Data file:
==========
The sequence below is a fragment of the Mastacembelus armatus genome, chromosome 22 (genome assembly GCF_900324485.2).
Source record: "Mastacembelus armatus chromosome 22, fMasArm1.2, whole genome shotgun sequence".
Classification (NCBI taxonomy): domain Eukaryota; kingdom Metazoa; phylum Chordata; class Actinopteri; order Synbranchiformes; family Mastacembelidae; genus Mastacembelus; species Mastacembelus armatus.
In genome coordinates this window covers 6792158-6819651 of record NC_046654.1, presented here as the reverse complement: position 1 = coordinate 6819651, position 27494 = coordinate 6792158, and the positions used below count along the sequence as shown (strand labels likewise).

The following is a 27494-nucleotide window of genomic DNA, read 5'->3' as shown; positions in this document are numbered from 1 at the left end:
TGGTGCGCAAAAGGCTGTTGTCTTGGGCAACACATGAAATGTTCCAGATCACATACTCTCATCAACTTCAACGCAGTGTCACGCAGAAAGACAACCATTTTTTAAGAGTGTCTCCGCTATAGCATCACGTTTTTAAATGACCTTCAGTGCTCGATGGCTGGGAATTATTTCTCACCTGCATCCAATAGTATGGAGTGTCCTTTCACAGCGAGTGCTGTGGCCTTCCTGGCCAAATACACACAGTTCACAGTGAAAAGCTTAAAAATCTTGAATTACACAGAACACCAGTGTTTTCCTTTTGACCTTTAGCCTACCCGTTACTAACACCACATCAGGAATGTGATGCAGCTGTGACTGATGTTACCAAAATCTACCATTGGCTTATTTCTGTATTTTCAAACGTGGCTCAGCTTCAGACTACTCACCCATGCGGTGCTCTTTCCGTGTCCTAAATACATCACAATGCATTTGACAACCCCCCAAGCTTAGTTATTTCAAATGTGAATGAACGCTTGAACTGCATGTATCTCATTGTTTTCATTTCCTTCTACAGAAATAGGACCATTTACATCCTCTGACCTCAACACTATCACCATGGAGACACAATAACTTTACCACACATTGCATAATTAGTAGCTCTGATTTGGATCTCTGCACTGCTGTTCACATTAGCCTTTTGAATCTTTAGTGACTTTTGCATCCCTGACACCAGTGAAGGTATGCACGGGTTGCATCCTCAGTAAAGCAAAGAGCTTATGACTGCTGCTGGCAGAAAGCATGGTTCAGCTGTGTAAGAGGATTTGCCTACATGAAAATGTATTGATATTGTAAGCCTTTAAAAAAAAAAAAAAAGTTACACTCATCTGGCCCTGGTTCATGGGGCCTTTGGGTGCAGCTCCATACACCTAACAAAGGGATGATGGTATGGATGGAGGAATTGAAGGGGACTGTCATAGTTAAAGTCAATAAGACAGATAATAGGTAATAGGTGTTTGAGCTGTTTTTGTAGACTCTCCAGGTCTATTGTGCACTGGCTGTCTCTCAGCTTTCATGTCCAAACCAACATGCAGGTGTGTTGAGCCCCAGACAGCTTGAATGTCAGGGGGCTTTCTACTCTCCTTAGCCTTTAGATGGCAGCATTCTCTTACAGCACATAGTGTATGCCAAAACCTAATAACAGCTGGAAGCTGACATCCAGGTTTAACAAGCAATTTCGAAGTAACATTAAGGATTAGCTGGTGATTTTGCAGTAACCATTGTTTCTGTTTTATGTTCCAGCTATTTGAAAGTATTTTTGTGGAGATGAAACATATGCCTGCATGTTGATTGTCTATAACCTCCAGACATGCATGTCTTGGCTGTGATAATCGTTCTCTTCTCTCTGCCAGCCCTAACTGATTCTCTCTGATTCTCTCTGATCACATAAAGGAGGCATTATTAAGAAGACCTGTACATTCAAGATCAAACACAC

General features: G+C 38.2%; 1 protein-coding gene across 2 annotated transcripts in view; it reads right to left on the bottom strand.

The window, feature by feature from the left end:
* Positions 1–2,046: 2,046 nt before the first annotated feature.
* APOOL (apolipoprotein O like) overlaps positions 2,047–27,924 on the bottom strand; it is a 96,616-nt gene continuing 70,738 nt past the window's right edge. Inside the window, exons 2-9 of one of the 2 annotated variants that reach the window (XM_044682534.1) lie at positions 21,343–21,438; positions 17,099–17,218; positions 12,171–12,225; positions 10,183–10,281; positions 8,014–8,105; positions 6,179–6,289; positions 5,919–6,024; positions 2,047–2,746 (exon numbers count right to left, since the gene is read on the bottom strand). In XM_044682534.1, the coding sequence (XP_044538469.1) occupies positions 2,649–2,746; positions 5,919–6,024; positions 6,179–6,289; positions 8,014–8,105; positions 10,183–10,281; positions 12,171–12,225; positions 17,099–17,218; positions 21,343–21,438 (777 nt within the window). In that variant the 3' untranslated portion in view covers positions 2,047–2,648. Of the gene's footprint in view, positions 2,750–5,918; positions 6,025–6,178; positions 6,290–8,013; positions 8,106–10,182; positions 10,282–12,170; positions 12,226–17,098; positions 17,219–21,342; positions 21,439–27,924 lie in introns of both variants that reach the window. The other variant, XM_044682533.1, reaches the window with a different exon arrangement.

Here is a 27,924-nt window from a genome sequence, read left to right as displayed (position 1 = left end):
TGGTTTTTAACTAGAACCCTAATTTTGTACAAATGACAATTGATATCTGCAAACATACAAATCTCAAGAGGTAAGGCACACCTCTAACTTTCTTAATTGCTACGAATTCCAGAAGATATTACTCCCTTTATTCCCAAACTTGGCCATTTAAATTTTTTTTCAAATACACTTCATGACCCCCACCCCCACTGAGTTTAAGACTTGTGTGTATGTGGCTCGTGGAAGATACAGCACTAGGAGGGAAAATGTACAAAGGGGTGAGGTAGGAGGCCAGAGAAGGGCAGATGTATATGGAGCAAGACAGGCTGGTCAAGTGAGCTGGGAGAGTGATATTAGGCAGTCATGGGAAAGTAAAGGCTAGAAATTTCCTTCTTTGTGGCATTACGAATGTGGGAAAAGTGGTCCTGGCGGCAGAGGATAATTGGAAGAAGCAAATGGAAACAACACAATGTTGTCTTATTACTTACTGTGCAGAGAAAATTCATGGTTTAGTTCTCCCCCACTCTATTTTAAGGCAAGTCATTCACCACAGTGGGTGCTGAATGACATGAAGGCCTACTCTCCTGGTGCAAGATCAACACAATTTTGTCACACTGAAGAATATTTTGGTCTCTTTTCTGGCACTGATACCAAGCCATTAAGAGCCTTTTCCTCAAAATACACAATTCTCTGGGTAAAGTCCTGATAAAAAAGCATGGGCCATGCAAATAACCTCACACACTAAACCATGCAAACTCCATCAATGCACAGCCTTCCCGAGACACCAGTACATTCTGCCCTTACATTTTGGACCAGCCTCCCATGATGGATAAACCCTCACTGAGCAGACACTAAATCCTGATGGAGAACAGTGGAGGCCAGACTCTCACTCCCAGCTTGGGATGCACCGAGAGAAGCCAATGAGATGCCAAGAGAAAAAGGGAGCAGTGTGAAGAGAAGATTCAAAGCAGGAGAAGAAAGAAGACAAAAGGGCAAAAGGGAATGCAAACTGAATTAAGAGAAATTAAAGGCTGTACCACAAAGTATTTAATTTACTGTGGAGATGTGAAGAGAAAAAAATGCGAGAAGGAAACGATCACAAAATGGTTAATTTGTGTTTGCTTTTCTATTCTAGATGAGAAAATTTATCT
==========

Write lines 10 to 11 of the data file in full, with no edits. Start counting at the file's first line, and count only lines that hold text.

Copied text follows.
* APOOL (apolipoprotein O like) overlaps positions 2,047–27,924 on the bottom strand; it is a 96,616-nt gene continuing 70,738 nt past the window's right edge. Inside the window, exons 2-9 of one of the 2 annotated variants that reach the window (XM_044682534.1) lie at positions 21,343–21,438; positions 17,099–17,218; positions 12,171–12,225; positions 10,183–10,281; positions 8,014–8,105; positions 6,179–6,289; positions 5,919–6,024; positions 2,047–2,746 (exon numbers count right to left, since the gene is read on the bottom strand). In XM_044682534.1, the coding sequence (XP_044538469.1) occupies positions 2,649–2,746; positions 5,919–6,024; positions 6,179–6,289; positions 8,014–8,105; positions 10,183–10,281; positions 12,171–12,225; positions 17,099–17,218; positions 21,343–21,438 (777 nt within the window). In that variant the 3' untranslated portion in view covers positions 2,047–2,648. Of the gene's footprint in view, positions 2,750–5,918; positions 6,025–6,178; positions 6,290–8,013; positions 8,106–10,182; positions 10,282–12,170; positions 12,226–17,098; positions 17,219–21,342; positions 21,439–27,924 lie in introns of both variants that reach the window. The other variant, XM_044682533.1, reaches the window with a different exon arrangement.

Here is a 27,924-nt window from a genome sequence, read left to right as displayed (position 1 = left end):